Salary will always be an important factor in any career decision, whether you’re looking for a new job or choosing which offer to accept. And yet, few questions in the job application process are more uncomfortable than the basic What is your desired salary?
Not sure what to put for a desired salary on a job application? Keep reading for both helpful insights and templated responses.
How to Answer Desired Salary on an Online Application
If you’re not sure what to put for desired salary on an application, you likely need to do some research and then think carefully about your answer. It’s true that listing too high a salary can immediately eliminate a candidate if the company can not afford to pay that much. But it’s equally true that lowballing can impact a candidate financially for years.
When deciding what to put for desired salary on a job application, it’s important that candidates don’t simply list the number they want to earn. A salary number should be based heavily on research. Spend time looking into the cost of living in the area, as well as what typical salaries look like for the role, seniority level, and industry you’re applying for. Education level, years of work experience, and special skills should also be taken into account.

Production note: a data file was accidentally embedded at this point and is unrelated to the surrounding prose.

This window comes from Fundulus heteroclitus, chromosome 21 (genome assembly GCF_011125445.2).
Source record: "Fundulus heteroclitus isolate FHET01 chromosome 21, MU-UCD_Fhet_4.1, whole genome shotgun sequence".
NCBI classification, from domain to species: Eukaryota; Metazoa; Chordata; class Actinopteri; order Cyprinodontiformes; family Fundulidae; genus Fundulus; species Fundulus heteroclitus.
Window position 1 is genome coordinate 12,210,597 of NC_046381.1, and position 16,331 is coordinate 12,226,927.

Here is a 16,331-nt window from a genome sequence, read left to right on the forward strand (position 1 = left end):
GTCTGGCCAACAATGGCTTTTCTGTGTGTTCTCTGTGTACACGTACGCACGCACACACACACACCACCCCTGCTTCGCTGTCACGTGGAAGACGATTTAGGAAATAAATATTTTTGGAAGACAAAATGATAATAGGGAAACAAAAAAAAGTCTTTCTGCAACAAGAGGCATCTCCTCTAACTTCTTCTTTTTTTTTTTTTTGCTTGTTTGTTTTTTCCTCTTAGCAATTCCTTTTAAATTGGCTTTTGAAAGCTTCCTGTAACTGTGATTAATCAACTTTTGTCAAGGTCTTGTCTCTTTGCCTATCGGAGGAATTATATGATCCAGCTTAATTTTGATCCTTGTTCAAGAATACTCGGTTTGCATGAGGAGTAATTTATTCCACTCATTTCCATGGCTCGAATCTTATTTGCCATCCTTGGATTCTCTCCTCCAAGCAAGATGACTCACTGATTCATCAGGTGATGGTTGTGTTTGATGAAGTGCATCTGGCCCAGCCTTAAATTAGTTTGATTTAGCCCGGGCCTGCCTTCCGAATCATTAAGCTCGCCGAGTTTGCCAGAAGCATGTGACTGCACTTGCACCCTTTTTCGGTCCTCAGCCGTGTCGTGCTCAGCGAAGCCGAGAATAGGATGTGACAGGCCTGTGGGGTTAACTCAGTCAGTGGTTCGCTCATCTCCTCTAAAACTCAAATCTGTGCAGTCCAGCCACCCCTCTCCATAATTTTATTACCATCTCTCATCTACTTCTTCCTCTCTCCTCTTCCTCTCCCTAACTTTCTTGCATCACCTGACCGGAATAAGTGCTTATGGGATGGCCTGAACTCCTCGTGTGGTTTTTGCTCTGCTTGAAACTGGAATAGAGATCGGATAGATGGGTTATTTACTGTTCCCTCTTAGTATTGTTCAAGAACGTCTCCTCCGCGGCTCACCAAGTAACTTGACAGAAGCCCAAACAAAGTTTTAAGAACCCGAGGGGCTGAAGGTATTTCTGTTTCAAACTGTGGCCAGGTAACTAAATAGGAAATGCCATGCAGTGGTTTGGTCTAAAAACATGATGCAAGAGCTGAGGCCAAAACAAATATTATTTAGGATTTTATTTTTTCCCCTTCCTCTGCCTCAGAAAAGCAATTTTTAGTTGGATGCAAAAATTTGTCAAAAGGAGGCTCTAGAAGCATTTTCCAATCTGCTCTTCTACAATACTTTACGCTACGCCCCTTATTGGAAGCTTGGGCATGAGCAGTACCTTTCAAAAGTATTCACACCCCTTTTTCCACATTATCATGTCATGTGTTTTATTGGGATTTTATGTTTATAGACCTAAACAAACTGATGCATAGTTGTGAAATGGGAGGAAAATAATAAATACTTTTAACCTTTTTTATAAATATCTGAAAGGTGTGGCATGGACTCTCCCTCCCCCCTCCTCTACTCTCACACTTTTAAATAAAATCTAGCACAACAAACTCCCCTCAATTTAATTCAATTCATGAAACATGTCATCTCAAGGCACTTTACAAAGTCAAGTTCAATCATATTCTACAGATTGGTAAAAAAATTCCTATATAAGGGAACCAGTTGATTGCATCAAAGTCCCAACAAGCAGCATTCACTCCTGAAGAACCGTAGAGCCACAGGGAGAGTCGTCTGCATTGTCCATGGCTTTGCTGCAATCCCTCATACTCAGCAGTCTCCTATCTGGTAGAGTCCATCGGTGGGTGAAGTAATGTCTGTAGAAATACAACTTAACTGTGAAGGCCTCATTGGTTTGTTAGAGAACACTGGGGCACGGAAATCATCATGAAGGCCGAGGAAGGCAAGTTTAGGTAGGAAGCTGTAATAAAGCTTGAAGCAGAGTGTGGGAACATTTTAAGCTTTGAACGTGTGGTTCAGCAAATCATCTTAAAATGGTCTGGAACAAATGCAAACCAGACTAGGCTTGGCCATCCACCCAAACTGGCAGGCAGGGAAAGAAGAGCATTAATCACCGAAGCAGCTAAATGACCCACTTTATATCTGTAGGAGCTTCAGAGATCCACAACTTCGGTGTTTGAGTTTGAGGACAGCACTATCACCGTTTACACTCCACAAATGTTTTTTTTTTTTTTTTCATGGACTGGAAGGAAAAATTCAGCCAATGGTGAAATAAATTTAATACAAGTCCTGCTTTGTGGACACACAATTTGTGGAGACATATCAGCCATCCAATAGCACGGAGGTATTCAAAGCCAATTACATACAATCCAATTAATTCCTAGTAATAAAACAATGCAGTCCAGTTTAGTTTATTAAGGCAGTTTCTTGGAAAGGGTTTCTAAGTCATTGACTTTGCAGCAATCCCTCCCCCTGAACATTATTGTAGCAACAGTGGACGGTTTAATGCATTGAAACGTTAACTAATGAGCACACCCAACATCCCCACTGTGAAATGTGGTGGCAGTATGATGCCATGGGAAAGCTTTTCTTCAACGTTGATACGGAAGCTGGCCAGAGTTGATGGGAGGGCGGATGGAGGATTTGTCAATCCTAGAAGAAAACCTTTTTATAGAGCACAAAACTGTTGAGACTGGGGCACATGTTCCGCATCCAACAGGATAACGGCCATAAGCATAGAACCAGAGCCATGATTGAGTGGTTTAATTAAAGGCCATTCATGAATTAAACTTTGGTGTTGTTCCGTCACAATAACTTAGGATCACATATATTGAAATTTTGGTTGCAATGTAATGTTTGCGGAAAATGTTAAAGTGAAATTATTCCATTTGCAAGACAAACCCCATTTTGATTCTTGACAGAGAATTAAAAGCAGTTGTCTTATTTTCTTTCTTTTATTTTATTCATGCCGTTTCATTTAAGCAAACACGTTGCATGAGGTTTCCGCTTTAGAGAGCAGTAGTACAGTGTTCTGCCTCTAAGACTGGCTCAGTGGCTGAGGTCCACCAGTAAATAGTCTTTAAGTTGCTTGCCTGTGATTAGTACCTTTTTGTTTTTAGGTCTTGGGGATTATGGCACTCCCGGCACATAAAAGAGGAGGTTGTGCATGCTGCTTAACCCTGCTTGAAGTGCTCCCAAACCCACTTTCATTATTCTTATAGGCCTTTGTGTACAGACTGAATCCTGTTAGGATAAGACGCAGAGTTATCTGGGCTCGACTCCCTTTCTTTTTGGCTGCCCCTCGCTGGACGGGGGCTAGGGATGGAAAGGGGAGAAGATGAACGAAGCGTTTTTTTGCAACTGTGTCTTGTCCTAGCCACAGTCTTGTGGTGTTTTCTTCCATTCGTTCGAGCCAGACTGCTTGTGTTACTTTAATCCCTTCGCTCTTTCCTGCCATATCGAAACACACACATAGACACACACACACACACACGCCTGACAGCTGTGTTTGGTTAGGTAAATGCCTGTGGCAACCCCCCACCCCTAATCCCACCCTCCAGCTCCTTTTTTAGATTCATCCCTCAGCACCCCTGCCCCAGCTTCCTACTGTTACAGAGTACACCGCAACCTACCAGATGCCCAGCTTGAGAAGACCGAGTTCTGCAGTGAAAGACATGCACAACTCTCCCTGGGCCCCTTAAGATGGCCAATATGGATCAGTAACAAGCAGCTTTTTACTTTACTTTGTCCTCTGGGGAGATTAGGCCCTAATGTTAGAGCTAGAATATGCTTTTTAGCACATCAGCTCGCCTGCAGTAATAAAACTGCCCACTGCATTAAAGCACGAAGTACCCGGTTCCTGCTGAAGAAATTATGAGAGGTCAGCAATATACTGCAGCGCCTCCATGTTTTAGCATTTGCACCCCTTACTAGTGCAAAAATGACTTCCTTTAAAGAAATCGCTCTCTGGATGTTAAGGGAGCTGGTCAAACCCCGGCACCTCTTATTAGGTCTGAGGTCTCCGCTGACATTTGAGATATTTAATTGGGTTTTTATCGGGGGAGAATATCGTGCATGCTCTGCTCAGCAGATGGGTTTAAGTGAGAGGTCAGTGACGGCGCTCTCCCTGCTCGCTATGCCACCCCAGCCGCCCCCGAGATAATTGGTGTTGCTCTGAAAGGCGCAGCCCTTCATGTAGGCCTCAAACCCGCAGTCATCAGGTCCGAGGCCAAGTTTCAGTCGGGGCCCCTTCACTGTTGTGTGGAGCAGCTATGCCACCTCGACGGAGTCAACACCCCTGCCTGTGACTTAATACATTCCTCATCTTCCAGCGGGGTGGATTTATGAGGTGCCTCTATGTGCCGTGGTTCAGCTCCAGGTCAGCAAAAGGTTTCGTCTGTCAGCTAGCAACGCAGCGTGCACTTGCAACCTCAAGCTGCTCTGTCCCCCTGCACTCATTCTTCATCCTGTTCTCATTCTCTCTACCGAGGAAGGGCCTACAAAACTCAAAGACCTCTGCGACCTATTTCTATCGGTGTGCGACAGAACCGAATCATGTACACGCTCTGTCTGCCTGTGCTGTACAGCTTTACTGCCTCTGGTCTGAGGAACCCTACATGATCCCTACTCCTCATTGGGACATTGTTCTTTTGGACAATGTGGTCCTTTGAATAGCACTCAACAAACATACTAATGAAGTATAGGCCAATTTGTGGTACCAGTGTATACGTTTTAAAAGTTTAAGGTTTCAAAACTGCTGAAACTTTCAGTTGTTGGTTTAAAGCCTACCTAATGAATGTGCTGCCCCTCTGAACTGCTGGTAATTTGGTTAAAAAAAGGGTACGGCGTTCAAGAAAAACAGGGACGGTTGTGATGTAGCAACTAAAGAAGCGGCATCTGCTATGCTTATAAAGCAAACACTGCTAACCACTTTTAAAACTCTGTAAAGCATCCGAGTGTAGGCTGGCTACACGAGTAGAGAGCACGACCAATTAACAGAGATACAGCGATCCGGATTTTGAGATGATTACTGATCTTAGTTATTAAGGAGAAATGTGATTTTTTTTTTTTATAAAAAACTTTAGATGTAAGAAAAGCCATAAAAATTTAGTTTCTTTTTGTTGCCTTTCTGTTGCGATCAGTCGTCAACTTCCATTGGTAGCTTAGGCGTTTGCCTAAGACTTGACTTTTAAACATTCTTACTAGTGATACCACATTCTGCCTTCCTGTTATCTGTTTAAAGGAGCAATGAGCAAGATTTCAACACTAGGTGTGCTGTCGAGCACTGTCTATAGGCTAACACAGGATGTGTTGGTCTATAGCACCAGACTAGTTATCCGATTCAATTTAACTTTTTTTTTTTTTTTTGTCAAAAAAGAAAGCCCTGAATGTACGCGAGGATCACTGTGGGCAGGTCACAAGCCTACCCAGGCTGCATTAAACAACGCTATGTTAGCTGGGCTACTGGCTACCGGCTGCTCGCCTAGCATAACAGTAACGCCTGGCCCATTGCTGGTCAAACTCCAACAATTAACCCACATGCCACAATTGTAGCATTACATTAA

When completing an online job application, it’s common to be asked if the salary listed is negotiable. This is usually done in a checkbox format, but if someone is open to negotiation and doesn’t see an option to highlight that fact, there is usually a notes section where flexibility can be mentioned.
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How to Answer the Desired Salary Question in Interviews
Salary requirements can come up at any stage of the application process, including during the interview. To avoid feeling put on the spot, it’s smart to have an answer ready to go beforehand. As nerve-racking as interviews can be, they’re a great time to discuss salary with a potential employer to make sure both parties are on the same page.
Again, a salary number should be backed by careful consideration and research. Be ready to share an argument for why you chose that number. If the applicant is flexible on salary, that can also be expressed here. Many candidates factor benefits, title, signing bonus, growth potential, and other elements into their decision to accept a job.
If a candidate is pitching a number higher than the employer’s budget, but they’re willing to accept a lower salary if they can work from home three days a week, then they should share that during the job interview.
How to Answer the Desired Salary Question in Emails